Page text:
As the name sounds, inhibitory transmitters prevents the creation of electrical signals while excitatory transmitters help cause the generation of action potentials ( electrical signal ) in the receiving neurons. The ability to attach to other receptors is determined by which pose the neurotransmitter are in.
Neuromodulating neurotransmitters are slightly different in how they function as they are not limited to remaining in synaptic gaps between two ( A + B) neurons and instead can affect very large quantities of neurons in the body to act at once. Neuromodulators help to regulate large populations of neurons and operate much slower than inhibitory & excitatory neurotransmitters.
In the central nervous system, signaling and interconnections are very complex as electric impulses from one neuron to another may come from:
- Axon to dendrite
- Dendrite to dendrite
- Axon to cell body
- Cell body to cell body
Types of Neurotransmitters
There are hundreds of types of neural progenitor cells and neurotransmitters but most are generally categorized as:
- Amino acids & indispensable amino acid – There are over 170 types of Amino acids with 20 types being considered as indispensable to the human body
- Neuropeptides – There are over 100 known types of neuropeptides
- Small amino molecules there are over 15 known small-molecule neurotransmitters , and neuroscientists are still discovering more about these chemical messengers
One of the first and most important neurotransmitters found is a molecule named acetylcholine. Acetylcholine is a small molecule but plays a big role in managing the peripheral nervous system (PNS), where it gets used and released by neurons & motor neurons that make up the autonomic nervous system. Acetylcholine also plays an critical role in maintaining cognitive functions in the CNS. Any damage or disease of neurons in the CNS is associated with traumatic brain injuries and neurodegenerative conditions like Motor Neuron Disease,peripheral neuropathy Multiple Sclerosis and Alzheimer’s disease. New research is also being done to use Gene Therapy for treating Neurotransmitter Deficiency.
Can excitatory neurochemicals affect mood & motivation?
The main excitatory transmitter in the CNS is Glutamate and dopamine.Its a known fact that large amounts of the transmitter glutamate are released during a brain stroke. The main inhibitory neurotransmitters are derivative γ-aminobutyric acid (GABA) but other inhibitory neurotransmitters known as glycine are found in the spinal cord and usually damaged during spinal cord injuries. Low levels of dopamine in the body are linked to Parkinson’s disease while high levels of dopamine can result in schizophrenia.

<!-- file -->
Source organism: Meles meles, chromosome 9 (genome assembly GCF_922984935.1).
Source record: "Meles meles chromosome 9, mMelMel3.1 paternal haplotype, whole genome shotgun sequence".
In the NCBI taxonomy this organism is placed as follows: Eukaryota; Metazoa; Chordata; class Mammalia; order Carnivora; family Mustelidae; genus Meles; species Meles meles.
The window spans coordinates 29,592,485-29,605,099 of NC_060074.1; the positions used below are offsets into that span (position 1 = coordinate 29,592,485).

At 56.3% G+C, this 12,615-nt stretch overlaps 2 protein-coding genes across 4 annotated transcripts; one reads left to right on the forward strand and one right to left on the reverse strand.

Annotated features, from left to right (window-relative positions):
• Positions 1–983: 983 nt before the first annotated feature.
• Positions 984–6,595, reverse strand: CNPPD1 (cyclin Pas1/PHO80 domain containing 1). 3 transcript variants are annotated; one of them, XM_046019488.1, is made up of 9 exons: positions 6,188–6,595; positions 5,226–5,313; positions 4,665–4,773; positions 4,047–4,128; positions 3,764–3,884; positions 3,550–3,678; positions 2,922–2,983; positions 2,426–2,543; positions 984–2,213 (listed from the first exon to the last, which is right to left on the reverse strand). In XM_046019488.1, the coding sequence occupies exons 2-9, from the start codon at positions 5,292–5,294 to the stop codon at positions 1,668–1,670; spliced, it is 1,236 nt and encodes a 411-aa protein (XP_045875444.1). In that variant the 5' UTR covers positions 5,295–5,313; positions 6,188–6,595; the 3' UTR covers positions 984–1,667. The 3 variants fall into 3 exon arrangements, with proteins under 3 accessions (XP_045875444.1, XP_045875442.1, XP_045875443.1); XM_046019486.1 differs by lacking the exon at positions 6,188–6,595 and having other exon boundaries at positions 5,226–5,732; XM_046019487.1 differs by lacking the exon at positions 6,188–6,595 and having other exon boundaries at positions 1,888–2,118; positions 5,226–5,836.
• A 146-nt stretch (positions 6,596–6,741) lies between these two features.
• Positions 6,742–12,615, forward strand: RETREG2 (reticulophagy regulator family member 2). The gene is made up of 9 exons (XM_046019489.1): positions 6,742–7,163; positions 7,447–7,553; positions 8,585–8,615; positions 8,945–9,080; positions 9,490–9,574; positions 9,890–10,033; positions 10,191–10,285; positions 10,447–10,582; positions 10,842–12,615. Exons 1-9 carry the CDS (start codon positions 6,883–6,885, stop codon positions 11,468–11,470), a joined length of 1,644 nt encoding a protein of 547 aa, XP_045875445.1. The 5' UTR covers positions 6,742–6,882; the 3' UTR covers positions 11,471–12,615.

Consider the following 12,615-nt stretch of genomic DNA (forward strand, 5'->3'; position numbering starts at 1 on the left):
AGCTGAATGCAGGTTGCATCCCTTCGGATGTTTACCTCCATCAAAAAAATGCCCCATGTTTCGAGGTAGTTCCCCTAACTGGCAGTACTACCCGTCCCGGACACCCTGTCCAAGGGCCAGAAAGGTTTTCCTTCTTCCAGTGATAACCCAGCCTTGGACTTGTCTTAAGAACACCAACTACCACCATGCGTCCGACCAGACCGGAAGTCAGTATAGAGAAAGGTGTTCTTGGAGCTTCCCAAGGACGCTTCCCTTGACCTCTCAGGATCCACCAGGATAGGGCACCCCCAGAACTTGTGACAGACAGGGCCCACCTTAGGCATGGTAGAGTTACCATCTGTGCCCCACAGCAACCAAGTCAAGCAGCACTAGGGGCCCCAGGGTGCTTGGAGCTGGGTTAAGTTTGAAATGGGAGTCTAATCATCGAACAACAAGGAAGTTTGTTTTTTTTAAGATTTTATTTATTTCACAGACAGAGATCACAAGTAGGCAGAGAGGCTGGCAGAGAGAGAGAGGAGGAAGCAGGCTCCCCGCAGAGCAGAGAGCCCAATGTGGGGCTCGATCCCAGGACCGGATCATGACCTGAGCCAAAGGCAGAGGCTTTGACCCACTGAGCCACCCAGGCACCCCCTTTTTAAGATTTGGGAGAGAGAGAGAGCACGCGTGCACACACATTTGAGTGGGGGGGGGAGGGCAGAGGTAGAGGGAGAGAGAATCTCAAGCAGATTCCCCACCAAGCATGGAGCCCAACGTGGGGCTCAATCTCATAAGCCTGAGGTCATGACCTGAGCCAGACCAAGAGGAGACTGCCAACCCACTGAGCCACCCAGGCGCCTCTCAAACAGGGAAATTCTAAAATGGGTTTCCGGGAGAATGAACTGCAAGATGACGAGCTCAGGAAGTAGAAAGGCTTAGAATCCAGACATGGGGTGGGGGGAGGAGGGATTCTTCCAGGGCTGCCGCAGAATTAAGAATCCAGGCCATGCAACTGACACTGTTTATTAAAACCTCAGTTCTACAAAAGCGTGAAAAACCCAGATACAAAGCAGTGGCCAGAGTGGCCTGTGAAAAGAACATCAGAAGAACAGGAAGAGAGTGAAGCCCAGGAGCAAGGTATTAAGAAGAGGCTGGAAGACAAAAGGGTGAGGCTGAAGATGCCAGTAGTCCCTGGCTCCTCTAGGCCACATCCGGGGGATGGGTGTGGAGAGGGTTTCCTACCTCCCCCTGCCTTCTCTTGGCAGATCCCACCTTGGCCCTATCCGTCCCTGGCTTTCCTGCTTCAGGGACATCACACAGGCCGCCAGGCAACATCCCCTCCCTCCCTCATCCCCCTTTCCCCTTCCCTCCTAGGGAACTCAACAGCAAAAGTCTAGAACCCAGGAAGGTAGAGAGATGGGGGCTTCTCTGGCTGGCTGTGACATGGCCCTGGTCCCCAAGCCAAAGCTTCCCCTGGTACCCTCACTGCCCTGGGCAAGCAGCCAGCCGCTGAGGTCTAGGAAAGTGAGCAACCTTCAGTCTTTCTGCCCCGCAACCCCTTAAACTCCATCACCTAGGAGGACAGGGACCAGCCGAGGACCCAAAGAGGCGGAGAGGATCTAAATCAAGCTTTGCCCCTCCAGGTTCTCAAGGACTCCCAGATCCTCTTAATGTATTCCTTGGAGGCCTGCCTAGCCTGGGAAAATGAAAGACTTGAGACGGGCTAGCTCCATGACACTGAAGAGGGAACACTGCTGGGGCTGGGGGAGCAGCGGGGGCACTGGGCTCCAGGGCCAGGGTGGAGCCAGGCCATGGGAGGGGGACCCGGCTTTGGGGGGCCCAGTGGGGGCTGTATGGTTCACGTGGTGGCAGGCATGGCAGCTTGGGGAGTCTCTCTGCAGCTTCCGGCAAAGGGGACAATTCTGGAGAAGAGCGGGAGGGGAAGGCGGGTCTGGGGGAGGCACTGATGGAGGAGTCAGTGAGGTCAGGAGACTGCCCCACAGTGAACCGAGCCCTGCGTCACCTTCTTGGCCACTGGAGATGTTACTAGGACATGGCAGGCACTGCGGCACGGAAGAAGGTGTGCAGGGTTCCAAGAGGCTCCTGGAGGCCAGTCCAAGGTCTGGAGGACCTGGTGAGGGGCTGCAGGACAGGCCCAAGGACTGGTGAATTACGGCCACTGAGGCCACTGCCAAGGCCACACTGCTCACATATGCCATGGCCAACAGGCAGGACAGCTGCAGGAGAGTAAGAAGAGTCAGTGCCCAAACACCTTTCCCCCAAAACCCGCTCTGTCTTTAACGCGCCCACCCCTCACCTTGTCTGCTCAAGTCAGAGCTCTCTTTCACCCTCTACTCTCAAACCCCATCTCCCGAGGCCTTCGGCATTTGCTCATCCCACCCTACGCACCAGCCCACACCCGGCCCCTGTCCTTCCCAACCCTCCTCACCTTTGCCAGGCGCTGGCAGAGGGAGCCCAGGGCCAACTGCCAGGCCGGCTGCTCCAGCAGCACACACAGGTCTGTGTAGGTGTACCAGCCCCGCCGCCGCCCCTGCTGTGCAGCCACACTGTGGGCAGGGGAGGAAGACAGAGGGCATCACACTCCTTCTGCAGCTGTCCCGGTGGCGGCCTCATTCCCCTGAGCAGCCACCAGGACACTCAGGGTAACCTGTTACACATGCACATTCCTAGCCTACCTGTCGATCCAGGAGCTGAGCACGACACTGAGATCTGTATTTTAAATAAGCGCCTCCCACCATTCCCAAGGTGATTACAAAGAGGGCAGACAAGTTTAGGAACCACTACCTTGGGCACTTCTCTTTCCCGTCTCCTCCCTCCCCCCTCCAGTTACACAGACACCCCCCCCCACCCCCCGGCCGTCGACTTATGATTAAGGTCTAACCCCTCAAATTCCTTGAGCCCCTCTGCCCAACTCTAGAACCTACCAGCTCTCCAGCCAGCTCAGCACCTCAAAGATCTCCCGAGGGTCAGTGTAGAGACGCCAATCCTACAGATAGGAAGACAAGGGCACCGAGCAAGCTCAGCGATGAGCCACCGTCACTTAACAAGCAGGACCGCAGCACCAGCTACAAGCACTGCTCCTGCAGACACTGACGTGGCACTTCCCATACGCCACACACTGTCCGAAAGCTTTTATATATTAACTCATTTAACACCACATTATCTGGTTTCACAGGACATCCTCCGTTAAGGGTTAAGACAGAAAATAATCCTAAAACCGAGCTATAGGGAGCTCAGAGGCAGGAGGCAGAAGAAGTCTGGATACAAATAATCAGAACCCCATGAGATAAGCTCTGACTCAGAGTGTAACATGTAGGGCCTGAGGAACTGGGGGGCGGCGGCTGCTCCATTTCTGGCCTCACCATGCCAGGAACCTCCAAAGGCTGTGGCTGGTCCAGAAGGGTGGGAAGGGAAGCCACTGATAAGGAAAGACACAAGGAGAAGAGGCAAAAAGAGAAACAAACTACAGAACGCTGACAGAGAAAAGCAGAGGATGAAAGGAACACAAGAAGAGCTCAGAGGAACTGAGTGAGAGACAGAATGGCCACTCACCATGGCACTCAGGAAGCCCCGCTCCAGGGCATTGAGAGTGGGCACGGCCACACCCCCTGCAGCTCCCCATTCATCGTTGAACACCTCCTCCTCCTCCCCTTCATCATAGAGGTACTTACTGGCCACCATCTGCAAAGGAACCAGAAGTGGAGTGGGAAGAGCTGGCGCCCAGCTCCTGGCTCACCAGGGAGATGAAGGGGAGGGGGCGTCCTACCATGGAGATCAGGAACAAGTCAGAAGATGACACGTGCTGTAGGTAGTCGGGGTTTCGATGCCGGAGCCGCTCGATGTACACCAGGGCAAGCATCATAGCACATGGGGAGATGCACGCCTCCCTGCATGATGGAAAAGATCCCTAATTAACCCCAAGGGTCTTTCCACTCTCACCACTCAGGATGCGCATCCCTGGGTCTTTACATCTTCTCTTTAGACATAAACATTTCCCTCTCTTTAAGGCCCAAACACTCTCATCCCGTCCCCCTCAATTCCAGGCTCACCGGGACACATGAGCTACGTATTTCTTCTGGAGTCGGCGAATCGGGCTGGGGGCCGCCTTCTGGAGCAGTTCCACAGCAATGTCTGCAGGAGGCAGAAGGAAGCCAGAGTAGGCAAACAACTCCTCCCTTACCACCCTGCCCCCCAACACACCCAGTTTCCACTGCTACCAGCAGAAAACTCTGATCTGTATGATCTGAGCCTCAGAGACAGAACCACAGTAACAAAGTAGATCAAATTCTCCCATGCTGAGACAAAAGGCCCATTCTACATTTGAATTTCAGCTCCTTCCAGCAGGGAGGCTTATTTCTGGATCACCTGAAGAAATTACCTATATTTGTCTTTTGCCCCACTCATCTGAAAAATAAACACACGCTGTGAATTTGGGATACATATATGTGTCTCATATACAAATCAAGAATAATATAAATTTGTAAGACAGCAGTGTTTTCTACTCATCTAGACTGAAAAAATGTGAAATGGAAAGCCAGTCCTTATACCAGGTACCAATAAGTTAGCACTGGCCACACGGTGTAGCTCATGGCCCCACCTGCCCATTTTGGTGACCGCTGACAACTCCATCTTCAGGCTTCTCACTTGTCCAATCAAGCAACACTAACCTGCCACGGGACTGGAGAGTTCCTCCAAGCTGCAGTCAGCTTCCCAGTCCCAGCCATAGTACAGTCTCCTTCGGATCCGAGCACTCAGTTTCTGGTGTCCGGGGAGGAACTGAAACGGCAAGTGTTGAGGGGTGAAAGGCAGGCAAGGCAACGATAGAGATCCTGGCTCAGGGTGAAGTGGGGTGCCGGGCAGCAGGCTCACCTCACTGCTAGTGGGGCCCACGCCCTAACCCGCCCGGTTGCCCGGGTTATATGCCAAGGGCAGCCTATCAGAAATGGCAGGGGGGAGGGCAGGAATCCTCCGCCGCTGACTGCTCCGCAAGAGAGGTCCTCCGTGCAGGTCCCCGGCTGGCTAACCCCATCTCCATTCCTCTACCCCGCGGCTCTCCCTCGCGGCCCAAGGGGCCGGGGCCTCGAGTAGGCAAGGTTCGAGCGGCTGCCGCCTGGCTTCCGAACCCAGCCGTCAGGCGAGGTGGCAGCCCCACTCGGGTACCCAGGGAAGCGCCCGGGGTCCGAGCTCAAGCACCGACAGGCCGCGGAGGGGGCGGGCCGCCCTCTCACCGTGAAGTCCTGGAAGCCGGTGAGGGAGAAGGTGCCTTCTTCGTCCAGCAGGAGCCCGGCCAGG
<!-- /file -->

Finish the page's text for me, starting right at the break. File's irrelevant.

Some Neurotransmitters that are found in the sympathetic nervous system are norepinephrine or Noradrenaline. These transmitters are responsible for the continued activity of organs in the human body to better control things like heart rate, blood pressure and liver function. The sympathetic nervous system is responsible for our “fight or flight responses”
Histamine is another type of monoamines and plays a very important role in neurogenesis and helping to regulate our body metabolism, temperature, helping to regulating interactions between hormones, and controlling our sleep-wake cycle which boots circulating stem cells.
Are there neurotransmitters in the gut?
Neurons that use the (monoamine) serotonin (another) helps to regulate several parts of the nervous system. Serotonin is crucial in functions such as memory, sleep, mood and appetite. These Neurotransmitters are also produced in our gastrointestinal tract. As medical science has recently learned, that peripheral produced serotonin (or dysfunction in producing these types of transmitters) has been linked to several diseases such as crohn’s, irritable bowel syndrome, cardiovascular heart disease, osteoporosis and osteoarthritis.
With each new clinical trial and passing year biologists and neuroscientists are discovering more and more about cell signaling and important chemical messengers that are critical in the proper function of the gut-brain axis that regulates overall bodily function.
Published Clinical Citations
 ^ Mahasup, Namfon, Paskorn Sritipsukho, Raweewan Lekskulchai, and Tippawan Hansakunachai. 2012. Effects of mirror neurons stimulation on motor skill rehabilitation in children with cerebral palsy: a clinical trial. Journal of the Medical Association of Thailand = Chotmaihet thangphaet. https://www.ncbi.nlm.nih.gov/pubmed/23964461
 ^ Tornero, Daniel, Somsak Wattananit, Marita Grønning Madsen, Philipp Koch, James Wood, Jemal Tatarishvili, Yutaka Mine, et al. 2013. Human induced pluripotent stem cell-derived cortical neurons integrate in stroke-injured cortex and improve functional recovery. Brain : a journal of neurology, no. Pt 12 (October 21). doi:10.1093/brain/awt278. https://www.ncbi.nlm.nih.gov/pubmed/24148272
 ^ Yan, Yiping, Soojung Shin, Balendu Shekhar Jha, Qiuyue Liu, Jianting Sheng, Fuhai Li, Ming Zhan, et al. 2013. Efficient and rapid derivation of primitive neural stem cells and generation of brain subtype neurons from human pluripotent stem cells. Stem cells translational medicine, no. 11 (October 10). doi:10.5966/sctm.2013-0080. https://www.ncbi.nlm.nih.gov/pubmed/24113065